- Start With Hello. Use the Start With Hello program to create a more caring and inclusive school and community! Challenge all students to get to know at least one person they do not know each day of #NYVPW
- Build a Team! Conduct teambuilding activities that utilize sharing and group participation to complete a common goal.
- Create PSAs. Create public service announcements on what it is to be an upstander. Role play different scenarios. Share on morning announcements, with local media or social media with #NYVPW
- Poster Contest.Conduct a super hero upstander-themed poster contest. Create posters displaying why upstanders are super heroes. Share posters on social media with #NYVPW
- Pledge to be an Upstander! Create a banner with the Say Something Pledge and ask youth to sign to be an upstander in their school and community. Explain they are the Guardians of their Communities and to look out for each other.
Day 4: Resolve Conflicts Peacefully! Sponsored by the American Academy of Pediatrics
- Don’t Let Anger Heat You Up! Pass out hot chocolate with this phrase attached. Share Tips on Staying Cool When Things Heat Up
- Exercise the Anger Away. Organize a school “walk-a-thon.” Have students carry backpacks with canned goods they can donate to a food pantry. During the walk, these cans (weight) represent the weight anger puts on them, and how good it feels to let it go (when they take the backpacks off).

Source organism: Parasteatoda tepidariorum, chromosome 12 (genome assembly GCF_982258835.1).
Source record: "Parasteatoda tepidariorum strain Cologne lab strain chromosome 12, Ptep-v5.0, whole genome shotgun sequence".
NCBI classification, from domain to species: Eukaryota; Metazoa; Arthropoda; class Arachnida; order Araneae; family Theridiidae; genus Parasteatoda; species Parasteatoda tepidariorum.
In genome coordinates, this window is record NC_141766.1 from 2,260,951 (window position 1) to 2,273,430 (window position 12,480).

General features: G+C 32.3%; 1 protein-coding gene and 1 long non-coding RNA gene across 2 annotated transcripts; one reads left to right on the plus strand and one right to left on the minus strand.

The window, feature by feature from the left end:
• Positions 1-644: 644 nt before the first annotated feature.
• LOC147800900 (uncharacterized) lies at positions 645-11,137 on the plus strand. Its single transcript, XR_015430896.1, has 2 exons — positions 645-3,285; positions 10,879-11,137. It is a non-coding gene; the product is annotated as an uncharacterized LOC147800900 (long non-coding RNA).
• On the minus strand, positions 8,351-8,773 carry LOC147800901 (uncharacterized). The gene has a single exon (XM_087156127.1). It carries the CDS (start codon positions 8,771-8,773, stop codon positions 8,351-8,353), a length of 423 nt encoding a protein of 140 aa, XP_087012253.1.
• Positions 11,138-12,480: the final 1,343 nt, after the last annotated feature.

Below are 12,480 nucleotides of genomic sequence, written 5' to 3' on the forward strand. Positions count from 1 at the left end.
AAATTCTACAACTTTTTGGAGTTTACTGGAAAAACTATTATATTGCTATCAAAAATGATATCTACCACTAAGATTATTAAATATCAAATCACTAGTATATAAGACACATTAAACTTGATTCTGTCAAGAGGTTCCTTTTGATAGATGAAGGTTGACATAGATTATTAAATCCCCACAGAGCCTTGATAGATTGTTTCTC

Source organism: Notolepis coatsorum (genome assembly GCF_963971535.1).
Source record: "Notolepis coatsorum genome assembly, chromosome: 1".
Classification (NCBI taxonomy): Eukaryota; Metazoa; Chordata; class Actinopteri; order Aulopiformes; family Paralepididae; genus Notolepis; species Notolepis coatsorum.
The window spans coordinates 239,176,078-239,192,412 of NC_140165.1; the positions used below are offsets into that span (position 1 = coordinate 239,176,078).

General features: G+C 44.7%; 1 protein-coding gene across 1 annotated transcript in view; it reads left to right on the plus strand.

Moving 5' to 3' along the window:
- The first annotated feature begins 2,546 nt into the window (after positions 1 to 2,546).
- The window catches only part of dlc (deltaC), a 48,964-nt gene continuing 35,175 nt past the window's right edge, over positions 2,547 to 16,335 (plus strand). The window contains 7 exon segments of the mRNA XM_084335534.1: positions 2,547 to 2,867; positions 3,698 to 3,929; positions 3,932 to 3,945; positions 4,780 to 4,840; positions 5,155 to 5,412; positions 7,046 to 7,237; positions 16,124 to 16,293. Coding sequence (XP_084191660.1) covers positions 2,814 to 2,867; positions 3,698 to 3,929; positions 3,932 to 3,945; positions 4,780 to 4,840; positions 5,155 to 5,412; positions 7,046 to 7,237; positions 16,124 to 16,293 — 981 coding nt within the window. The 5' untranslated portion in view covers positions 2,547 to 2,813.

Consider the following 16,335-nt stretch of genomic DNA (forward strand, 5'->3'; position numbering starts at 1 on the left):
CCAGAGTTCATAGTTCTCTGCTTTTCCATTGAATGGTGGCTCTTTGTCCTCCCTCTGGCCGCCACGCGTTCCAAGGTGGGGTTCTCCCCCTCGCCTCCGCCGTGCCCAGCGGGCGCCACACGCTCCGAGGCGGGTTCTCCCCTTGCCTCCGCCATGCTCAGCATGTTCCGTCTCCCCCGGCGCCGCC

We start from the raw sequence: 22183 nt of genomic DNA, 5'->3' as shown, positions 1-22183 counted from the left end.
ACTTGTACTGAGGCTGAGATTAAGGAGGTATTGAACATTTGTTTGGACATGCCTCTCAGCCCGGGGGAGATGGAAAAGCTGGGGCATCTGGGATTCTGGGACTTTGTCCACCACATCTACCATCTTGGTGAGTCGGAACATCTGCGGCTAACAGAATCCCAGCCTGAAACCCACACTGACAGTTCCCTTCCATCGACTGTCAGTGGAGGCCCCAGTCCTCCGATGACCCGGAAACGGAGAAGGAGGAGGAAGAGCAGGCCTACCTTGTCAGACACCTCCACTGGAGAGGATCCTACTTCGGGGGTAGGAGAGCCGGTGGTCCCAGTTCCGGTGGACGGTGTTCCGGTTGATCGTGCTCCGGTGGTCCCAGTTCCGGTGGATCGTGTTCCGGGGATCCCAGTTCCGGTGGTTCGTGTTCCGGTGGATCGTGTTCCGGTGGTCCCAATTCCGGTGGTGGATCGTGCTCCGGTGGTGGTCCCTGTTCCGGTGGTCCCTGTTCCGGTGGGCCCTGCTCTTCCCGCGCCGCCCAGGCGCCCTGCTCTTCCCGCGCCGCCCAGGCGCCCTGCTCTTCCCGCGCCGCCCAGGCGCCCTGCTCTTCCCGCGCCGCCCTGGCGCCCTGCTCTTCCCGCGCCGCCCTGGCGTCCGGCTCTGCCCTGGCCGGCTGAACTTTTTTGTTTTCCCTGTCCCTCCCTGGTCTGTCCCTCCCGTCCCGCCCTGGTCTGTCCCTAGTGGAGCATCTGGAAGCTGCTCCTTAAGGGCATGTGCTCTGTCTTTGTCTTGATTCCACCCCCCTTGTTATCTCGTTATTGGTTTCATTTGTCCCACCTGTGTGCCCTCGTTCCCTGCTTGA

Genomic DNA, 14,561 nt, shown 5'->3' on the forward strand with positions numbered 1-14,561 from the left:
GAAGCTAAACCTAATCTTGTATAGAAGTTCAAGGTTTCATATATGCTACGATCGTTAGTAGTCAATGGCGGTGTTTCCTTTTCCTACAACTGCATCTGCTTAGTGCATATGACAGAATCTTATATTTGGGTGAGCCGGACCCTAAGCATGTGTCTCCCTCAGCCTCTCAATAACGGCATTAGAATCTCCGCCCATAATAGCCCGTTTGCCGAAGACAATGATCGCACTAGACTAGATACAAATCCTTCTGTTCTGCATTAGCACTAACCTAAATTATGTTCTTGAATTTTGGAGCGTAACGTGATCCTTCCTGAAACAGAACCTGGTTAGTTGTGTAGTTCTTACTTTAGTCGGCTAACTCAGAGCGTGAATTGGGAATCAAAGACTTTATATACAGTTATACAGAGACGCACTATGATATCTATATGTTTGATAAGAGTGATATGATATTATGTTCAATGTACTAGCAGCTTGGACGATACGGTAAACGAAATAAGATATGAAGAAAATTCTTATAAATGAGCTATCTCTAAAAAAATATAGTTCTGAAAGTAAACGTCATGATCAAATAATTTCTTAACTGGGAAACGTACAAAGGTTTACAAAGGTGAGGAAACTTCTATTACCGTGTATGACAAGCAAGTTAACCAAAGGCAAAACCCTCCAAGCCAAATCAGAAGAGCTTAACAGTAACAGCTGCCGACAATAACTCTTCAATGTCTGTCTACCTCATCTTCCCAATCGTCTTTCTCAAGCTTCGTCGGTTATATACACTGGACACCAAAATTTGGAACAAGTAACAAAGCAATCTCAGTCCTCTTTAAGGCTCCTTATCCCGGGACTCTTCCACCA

- Perform Role Plays or Skits. Illustrate positive ways to deal with difficult situations such as bullying and peer pressure. Everybody Gets Mad, Ideas for Coping.
- Mind your Mind. Lead students through a guided reflection where they can learn to pause and observe their own thoughts as they come up, assigning each thought a color: yellow for happy, green for neutral, blue for sad, red for angry. Discuss using this practice as a tool when blue and red feelings come up. Start With Hello can help you reach out to friends experiencing difficult feelings.
- Spread the Peace. Paint a peace mural over graffiti or host a peace themed sidewalk art event. Share photos of your art on social media with #NYVPW
- Sponsor Spotlight: Emotional Wellness
Day 5: Unite in Action!
- Form a Club. Be part of the national effort all year long by registering as a Students Against Violence Everywhere (SAVE) Promise Club. Clubs will be entered into a #NYVPW drawing for special prizes.
- Unite in Service. Organize a service project where youth and adults come together and make a difference. Create a connected community – empower youth to think of ideas, like organizing a park clean-up, or planting a garden to help feed community members in need.
- Share Resources. Work with community agencies to create a community card with mental health, suicide, and runaway resources and other youth focused resources.
- Be A Buddy. Pair adults or youth mentors with other youth for positive role models and positive peer activities. Utilize the trusted adults that you identified in your Say Something activities.
- Host a Safety Fair. Coordinate a safety fair with exhibits and activities involving first responders, local health departments, medical agencies, safety groups and community agencies. Try to have someone from each sector of the community wheel involved.